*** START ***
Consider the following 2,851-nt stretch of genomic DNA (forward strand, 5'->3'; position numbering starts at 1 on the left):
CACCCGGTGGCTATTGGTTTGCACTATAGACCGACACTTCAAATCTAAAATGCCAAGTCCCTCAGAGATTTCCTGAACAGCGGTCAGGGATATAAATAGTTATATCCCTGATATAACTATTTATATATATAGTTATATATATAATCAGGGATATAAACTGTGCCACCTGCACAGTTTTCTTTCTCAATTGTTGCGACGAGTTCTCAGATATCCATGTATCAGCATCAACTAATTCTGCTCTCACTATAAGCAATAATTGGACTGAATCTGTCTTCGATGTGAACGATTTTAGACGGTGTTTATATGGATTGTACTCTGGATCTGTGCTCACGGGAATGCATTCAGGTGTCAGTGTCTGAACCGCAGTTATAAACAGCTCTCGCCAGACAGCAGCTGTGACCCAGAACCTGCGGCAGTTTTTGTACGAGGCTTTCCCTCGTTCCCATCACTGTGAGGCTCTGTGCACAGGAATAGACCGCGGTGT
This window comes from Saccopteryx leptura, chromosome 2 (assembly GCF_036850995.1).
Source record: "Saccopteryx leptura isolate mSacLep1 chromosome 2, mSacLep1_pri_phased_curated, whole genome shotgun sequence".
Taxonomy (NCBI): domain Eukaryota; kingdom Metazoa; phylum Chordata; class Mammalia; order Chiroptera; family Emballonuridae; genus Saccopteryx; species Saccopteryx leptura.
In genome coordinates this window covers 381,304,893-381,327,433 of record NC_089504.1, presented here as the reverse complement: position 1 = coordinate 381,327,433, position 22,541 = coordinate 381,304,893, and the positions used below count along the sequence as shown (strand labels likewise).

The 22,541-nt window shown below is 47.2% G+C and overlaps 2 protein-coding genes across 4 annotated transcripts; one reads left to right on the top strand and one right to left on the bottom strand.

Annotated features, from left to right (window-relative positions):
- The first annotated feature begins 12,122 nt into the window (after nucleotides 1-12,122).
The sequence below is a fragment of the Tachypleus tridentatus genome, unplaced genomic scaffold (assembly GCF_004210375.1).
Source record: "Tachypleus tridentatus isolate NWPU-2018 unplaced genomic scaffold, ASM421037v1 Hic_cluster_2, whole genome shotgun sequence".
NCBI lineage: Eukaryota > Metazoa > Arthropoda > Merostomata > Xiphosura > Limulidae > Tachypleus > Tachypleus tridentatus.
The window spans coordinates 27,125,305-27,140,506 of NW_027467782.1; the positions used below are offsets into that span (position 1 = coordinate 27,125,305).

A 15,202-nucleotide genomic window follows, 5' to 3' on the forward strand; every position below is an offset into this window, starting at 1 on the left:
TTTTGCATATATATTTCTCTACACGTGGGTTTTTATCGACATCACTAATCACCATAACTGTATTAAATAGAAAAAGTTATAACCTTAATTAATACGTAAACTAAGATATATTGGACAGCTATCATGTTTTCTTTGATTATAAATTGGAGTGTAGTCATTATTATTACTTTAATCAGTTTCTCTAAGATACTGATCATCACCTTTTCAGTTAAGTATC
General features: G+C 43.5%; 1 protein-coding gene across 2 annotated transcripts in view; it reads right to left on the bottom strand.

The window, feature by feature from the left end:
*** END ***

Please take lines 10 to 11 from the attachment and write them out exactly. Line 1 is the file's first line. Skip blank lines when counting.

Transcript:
The sequence below is a fragment of the Tachypleus tridentatus genome, unplaced genomic scaffold (assembly GCF_004210375.1).
Source record: "Tachypleus tridentatus isolate NWPU-2018 unplaced genomic scaffold, ASM421037v1 Hic_cluster_2, whole genome shotgun sequence".